A total of thirteen people were killed in the incident: Emin Abdullayev, 20, student Ramiz Abdullayev, 69, Deputy Principal of ASOA and Chairman of the Faculty of Oil and Gas Production Jeyhun Aslanov, 21, student Tamella Azizova, 58, lecturer and researcher Ruslan Babashov, 19, student Ayaz Baghirov, 21, student Yusif Bandaliyev, 20, student Ayna Gurbanova, 52, cafeteria worker Savalan Jabbarov, 22, student Taleh Mammadov, 21, student Shafa Mammadova, 31, laboratory assistant Majnun Vahidov, 63, associate professor and chess composer Farda Gadirov, 28, gunmanThe psychological aid was launched in Clinic Psychiatric Hospital #2, Neuropsychic Hospital and Children's Neuropsychic Hospital. One thousand candles are planned to light in front of the university building in memory of the victims; the blood donation took place in Azerbaijani regions at initiative of the Health Ministry. A donation, held in Saatli, involved 230 people; the criminal case was launched under article 120.2.2, 120.2.4, 120.2.7, article 29, article 228.1 of the Criminal Code of Azerbaijan.
According to the spokesman for the Prosecutor General Eldar Sultanov, Shirhan Nadir oglu Aliyev, a fellow-villager of Gadirov, was detained as a suspect. The criminal case launched against Farda Gadirov was dropped because of his suicide. According to presidential order, direct financial assistances amounting to 30,000 manats were scheduled to be rendered to the families of killed persons, 15,000 to the wounded from the president's reserve fund; the parliament's Standing Human Rights Commission chair Rabiyyat Aslanova said that security must be increased in postsecondary institutions, but there is no need to amend any law to up security in them: "Higher schools have own regulations. The issue must be solved under the regulations". Aslanova said. MP Fazil Mustafa told that it is impossible to check everybody, but serious dangers can be prevented. A mourning ceremony began on Friday; the MPs, professors and students of ASOA, as well as the students of other country's universities, the members of youth organizations attended the ceremony, which started early morning and continued until the night.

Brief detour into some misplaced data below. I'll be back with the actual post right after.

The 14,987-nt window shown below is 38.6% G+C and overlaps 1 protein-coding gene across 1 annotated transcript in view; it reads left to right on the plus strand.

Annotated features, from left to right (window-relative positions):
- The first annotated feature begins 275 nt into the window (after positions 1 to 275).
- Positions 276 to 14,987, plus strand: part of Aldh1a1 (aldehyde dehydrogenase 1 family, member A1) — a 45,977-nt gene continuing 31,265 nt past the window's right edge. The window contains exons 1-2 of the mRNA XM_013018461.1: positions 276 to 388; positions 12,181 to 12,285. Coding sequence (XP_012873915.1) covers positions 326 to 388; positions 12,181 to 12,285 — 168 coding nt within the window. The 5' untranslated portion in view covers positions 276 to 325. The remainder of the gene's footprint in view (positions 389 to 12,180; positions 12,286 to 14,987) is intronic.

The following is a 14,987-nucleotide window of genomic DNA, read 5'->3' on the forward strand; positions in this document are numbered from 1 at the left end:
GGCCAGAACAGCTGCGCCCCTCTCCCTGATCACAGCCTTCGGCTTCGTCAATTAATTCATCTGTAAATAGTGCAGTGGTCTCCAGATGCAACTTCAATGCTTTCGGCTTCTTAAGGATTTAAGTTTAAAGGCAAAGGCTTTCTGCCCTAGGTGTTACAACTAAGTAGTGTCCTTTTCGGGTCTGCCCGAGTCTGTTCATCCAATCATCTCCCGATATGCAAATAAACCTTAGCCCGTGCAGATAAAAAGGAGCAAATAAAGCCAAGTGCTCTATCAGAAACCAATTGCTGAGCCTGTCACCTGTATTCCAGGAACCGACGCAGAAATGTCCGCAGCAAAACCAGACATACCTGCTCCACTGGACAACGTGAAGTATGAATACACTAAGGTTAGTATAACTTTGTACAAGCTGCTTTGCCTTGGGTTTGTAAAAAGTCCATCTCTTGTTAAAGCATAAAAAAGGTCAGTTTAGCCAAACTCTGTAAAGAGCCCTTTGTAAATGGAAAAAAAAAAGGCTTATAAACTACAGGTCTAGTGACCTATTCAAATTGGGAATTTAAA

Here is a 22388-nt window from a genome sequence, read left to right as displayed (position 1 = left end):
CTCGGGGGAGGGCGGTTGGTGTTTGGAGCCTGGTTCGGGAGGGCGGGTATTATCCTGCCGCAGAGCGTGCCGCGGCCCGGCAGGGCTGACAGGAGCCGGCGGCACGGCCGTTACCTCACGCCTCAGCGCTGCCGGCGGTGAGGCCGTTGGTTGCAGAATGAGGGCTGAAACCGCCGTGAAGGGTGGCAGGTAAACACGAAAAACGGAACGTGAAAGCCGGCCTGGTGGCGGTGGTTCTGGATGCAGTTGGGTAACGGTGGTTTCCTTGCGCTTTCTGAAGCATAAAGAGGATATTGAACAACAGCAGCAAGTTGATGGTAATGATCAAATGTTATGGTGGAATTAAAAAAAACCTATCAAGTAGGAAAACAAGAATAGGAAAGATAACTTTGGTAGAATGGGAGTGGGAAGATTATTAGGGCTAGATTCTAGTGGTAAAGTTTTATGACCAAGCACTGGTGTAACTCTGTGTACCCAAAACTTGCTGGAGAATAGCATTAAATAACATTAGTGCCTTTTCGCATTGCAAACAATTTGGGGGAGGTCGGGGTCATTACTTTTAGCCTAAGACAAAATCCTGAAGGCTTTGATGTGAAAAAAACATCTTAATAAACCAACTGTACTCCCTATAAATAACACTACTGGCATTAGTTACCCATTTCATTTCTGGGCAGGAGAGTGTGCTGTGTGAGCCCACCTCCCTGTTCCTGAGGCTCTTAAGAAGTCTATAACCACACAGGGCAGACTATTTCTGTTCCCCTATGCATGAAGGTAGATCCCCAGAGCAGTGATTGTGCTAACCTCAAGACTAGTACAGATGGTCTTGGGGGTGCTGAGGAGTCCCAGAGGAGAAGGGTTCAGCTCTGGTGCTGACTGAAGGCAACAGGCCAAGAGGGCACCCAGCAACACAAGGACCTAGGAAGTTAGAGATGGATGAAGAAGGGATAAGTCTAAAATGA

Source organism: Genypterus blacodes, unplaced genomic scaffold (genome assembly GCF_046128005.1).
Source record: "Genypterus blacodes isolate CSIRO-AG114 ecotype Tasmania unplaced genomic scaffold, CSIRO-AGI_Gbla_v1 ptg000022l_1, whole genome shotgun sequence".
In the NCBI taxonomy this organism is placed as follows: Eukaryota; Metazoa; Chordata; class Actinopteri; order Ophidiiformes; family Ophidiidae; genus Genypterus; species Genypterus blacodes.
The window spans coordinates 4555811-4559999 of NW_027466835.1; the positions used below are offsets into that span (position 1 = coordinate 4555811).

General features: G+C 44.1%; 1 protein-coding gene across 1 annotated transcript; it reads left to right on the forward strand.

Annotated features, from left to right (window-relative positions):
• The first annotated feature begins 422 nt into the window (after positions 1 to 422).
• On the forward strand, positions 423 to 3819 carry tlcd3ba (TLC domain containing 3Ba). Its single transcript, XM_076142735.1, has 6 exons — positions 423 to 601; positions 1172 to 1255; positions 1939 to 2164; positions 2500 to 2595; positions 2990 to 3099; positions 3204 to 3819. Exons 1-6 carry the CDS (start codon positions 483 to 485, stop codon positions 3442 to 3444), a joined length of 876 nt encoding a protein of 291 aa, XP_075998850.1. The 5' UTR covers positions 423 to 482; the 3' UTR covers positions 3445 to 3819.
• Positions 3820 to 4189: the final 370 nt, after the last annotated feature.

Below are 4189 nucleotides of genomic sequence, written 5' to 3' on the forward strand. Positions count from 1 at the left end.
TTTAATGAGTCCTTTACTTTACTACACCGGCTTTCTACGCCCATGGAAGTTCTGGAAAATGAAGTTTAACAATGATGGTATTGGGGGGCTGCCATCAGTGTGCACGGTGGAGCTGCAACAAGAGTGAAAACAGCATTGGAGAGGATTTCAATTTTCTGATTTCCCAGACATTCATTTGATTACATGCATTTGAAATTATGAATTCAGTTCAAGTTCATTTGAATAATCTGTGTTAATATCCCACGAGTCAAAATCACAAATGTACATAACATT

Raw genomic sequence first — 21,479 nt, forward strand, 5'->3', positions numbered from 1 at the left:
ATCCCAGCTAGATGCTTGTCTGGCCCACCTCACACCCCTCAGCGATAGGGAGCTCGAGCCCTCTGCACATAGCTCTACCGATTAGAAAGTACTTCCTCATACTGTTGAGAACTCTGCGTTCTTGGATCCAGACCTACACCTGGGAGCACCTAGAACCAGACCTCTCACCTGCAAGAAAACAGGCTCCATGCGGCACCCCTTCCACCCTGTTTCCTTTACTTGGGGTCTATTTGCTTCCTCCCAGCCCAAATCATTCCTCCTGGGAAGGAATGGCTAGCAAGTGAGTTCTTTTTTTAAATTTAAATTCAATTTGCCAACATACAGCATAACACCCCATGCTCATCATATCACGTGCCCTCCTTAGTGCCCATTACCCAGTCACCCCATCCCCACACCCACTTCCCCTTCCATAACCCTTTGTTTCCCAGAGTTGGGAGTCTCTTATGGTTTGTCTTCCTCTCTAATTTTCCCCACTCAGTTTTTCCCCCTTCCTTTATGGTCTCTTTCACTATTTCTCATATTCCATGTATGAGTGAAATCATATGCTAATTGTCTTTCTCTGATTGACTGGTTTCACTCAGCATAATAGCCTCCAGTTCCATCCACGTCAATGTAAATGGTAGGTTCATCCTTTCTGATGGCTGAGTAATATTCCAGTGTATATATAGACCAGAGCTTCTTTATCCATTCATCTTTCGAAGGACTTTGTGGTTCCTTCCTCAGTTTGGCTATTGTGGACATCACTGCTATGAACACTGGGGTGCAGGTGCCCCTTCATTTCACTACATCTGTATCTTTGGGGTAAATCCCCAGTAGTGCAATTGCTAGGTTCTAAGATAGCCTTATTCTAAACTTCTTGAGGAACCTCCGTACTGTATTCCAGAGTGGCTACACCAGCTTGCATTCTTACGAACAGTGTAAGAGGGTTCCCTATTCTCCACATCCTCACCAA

The participants lit candles at the entrance and stairs of the Academy. The Irali Public Union joined the event with the slogan "No terror!". 2,000 students marched in Baku that day. A mourning procession was held by Azeri Americans in Washington. A Georgian citizen of Armenian origin, Mardun Gumashyan was subsequently charged as the mastermind of the shooting; as stated in the indictment, Gumashyan was born in Georgian region of Marneuli in 1951. According to the version of the prosecution Gumashyan had founded a criminal group, which embraced Farda Gadirov, Javidan Amirov, Nadir Aliyev and Najaf Suleymanov. The